Arbitration in securities industry-sponsored forums is the primary mechanism to resolve disputes between investors and their brokerage firms. Because it is mandatory, participants debate its fairness, and Congress has introduced legislation to ban pre-dispute arbitration clauses in customer agreements. Missing from the debate has been empirical research of perceptions of fairness by the participants, especially investors. To fill that gap, we mailed 25,000 surveys to participants in recent securities arbitrations involving customers to learn their views of the process. The article first details the survey's background, explains the importance of surveying perceptions of fairness, and describes our methodologies, procedures, and survey error structure. We then present our findings, including our primary conclusions that (1) investors have a far more negative perception of securities arbitration than all other participants, (2) investors have a strong negative perception of the bias of arbitrators, and (3) investors lack knowledge of the securities arbitration process. We also offer several explanations for these negative perceptions. We conclude that customers' negative perceptions transform the reality faced by policy-makers and mandate reform of the process, including the elimination of the industry arbitrator requirement and further public deliberation on the value of the explained award.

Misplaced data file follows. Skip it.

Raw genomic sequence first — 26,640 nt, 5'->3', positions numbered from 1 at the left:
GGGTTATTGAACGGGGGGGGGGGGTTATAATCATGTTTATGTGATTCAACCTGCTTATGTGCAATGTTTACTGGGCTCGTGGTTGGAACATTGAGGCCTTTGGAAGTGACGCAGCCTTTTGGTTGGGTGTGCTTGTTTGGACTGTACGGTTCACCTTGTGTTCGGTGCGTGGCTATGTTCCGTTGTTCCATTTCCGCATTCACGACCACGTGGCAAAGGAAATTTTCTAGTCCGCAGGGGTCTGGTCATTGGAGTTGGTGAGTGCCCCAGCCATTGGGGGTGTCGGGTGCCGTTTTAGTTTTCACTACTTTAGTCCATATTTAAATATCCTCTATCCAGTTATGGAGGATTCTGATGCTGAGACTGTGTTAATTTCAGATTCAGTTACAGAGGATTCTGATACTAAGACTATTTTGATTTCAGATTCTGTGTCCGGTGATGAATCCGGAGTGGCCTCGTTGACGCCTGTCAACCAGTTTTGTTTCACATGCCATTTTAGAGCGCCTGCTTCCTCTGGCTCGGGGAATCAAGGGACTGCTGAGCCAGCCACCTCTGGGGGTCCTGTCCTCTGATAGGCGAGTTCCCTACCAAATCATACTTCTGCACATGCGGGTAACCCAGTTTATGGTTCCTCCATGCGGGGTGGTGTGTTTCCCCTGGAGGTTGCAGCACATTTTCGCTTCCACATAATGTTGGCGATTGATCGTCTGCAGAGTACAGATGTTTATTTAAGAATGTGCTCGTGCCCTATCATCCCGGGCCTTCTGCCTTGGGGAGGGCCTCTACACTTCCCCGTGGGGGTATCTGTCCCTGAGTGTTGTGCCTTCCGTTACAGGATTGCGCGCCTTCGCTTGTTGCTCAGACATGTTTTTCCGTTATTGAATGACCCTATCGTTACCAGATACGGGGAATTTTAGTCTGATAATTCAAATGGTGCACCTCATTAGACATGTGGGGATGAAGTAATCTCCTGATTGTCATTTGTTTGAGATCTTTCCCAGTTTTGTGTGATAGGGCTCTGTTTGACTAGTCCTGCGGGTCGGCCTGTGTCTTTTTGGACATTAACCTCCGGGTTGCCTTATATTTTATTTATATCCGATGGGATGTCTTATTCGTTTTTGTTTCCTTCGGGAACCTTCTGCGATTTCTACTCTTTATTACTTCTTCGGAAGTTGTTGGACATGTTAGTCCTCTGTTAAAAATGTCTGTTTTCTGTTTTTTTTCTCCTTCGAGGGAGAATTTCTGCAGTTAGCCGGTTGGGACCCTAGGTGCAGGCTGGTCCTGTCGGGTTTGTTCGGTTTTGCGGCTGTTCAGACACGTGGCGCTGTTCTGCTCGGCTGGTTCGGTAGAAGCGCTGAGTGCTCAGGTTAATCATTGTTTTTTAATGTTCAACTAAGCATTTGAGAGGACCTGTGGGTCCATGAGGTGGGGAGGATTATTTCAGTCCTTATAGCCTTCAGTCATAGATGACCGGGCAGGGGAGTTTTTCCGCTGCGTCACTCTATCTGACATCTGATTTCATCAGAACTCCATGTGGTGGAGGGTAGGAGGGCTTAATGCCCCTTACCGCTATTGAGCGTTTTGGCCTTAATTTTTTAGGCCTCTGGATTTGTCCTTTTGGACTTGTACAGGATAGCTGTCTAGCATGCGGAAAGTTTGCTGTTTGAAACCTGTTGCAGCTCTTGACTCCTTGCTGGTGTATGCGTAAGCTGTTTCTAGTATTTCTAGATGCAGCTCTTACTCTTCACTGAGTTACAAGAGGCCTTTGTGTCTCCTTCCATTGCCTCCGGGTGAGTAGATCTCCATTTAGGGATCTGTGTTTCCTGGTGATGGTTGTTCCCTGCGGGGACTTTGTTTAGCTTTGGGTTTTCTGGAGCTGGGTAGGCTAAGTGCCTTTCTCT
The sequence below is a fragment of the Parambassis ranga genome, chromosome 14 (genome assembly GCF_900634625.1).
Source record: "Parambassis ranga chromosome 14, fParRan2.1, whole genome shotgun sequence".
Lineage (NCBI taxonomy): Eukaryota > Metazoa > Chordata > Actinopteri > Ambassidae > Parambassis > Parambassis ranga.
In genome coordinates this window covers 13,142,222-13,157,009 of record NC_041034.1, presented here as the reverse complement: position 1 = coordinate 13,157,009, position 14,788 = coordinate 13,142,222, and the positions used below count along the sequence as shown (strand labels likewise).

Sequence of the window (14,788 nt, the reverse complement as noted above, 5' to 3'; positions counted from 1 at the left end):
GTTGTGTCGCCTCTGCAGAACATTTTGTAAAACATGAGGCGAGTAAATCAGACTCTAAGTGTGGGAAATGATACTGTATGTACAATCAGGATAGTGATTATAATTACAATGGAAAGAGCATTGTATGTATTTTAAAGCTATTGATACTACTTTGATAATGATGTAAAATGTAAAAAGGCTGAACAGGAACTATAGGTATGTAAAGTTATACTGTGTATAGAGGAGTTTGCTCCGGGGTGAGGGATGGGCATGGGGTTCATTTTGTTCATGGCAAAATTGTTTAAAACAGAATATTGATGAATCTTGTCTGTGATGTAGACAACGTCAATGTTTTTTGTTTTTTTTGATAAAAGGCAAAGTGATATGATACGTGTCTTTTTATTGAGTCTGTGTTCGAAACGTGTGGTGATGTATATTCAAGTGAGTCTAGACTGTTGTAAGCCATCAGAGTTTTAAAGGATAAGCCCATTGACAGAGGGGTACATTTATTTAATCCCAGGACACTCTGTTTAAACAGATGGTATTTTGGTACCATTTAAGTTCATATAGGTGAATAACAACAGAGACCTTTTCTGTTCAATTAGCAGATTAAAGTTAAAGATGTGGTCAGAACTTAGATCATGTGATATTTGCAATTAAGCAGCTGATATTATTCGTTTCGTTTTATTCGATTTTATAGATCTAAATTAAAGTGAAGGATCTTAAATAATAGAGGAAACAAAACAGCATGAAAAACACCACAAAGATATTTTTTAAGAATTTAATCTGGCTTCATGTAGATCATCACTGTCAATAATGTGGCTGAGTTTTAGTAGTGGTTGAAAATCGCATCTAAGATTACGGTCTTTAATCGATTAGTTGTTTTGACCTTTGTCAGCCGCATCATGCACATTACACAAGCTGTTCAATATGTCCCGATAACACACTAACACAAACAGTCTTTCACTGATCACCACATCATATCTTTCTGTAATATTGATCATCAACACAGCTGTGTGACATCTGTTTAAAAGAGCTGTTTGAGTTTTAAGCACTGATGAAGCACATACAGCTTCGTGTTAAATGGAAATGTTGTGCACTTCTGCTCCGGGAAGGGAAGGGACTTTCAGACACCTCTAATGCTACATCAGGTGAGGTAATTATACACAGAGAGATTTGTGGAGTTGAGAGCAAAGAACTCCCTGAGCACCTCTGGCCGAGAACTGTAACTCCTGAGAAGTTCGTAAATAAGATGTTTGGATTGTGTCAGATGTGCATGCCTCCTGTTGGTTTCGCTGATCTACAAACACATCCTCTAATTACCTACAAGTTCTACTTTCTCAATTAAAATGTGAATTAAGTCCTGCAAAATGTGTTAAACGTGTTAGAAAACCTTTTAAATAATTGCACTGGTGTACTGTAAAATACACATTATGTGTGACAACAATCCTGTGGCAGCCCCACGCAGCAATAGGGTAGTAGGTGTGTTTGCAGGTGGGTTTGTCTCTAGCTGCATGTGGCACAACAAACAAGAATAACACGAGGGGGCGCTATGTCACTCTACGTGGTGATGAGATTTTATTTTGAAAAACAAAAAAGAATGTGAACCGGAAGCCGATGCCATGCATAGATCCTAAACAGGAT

Jill I. Gross and Barbara Black,
When Perception Changes Reality: An Empirical Study of Investors' Views of the Fairness of Securities Arbitration,
2008 J. Disp. Resol.
Available at: https://scholarship.law.missouri.edu/jdr/vol2008/iss2/1